On December 20, 262 women (and men) came together to effectively change the world. That was the day that Women Connect4Good Inc. partnered with Take The Lead Women in an exciting and monumental 24-hour crowdfunding campaign to support them in their effort to propel women to take their fair and equal share of leadership positions across all sectors by 2025. As a part of the effort, we had 24 hours to raise $300,000. Women Connect4Good Foundation pledged to match every dollar up to $300.000. Other sponsors also pledged to match additional funds to achieve $600,000 in 24 hours.
We not only met that goal, we surpassed it. Through crowdsourcing we were able to raise $312,160!!! Take The Lead will use these funds as well as the Women Connect4Good match to support program growth, provide more free community resources, and give more women the training, mentorship and coaching they need to take the lead in their own lives and careers.
Take the Lead founder and Leading Women co-author Gloria Feldt was thrilled with the response, and touched by the Women Connect4Good contribution. “I don’t think I personally can ever honor and thank her (Dr. Nancy) enough. The money is great and essential, but it’s what the money MEANS for the future of this leadership parity movement that is most significant.”
“We were just at the place where we couldn’t possibly deliver on our mission in a truly significant way without building an infrastructure to support it. I was trying to do everything and that was just not sustainable,” Gloria added.  “This campaign, which could only have happened because of Nancy’s vision and collaborative spirit, is enabling Take The Lead to kick start the future. People love matching gifts because they know their own contributions will be doubled in value, and in this case, they were quadrupled in value, then Nancy matched them all!!”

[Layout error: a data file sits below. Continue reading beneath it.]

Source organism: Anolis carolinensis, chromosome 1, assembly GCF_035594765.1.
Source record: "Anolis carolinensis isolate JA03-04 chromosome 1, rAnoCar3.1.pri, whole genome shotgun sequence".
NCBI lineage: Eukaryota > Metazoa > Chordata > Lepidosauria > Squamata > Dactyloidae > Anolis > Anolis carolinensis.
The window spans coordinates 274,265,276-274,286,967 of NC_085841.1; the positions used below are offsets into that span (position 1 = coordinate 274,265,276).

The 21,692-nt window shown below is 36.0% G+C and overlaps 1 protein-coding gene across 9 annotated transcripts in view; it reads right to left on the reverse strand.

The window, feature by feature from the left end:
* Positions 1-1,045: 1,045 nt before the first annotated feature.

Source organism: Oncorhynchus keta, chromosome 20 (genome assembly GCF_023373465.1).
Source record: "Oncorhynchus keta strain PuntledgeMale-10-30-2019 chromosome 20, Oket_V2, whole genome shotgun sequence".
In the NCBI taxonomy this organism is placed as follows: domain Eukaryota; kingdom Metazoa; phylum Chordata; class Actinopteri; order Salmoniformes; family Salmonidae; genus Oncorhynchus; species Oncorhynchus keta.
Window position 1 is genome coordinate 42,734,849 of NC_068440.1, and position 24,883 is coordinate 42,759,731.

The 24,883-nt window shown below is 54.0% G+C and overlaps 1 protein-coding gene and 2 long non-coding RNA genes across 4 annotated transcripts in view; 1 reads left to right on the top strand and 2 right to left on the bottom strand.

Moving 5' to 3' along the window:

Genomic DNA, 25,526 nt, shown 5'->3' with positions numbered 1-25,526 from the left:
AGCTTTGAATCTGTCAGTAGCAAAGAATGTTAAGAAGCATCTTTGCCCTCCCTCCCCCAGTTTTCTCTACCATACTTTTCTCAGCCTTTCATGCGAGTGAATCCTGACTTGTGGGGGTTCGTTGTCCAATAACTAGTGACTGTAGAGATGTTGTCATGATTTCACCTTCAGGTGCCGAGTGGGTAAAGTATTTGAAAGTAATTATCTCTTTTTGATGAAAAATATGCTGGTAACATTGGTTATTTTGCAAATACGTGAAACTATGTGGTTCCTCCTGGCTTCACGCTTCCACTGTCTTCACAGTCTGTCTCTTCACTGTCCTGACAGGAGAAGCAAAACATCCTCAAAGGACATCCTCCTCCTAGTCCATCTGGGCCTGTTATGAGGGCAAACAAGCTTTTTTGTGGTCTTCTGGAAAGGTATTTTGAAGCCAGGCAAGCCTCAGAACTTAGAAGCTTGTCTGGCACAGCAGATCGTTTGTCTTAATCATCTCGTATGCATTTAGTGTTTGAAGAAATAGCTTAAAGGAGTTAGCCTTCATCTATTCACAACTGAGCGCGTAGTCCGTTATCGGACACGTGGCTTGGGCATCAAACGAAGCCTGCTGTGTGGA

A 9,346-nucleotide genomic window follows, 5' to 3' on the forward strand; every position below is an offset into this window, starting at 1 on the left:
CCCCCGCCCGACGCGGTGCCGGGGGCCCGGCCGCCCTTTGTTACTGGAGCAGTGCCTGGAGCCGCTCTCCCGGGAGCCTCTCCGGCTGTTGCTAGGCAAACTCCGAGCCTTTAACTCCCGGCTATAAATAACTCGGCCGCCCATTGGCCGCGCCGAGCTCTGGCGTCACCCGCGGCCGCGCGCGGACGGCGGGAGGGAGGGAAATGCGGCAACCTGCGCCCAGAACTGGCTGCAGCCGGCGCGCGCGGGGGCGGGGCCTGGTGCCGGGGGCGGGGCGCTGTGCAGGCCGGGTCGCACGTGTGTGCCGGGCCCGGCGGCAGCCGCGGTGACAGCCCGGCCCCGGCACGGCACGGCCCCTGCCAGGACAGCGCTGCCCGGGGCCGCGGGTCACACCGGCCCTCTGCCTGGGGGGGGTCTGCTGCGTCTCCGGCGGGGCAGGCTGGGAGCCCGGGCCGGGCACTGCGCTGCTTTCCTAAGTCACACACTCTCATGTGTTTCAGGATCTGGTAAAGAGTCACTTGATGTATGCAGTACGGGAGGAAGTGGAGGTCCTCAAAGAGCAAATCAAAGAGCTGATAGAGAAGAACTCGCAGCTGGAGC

The parallel missions of Women Connect4 Good and Take The Lead intersect with women’s empowerment, gender parity by 2025 and the support of women to work together to create a better world. It has always been Women Connect4 Good’s mission to educate people to develop women-helping-women networks to raise the status of women and change the world. And that runs perfectly with Take The Lead’s work.
Gloria, and Take The Lead’s co-founder Amy Litzenberger, a former investment banker with extensive experience in strategic planning and funding of start-up and emerging growth companies, came together in 2013 to form the organization. Amy was questioning why women had stalled at 18-20% across all sectors. Gloria, who had spent over 30 years advancing women, including having served as President and CEO of Planned Parenthood Federation of America, had been so obsessed with the very question Amy asked that she had literally written the book on it, No Excuses, 9 Ways Women Can Change How We Think About Power.
We both wanted to build a better world for the women we loved and respected,” Gloria said. “We did it for our friends and colleagues, women we watched hit the glass ceiling again and again. We did it for our daughters, hopeful we could create the right tools to help them embrace their power and live their lives without limits. We did it because we wanted to see women reach leadership equality and pay equity in our lifetime.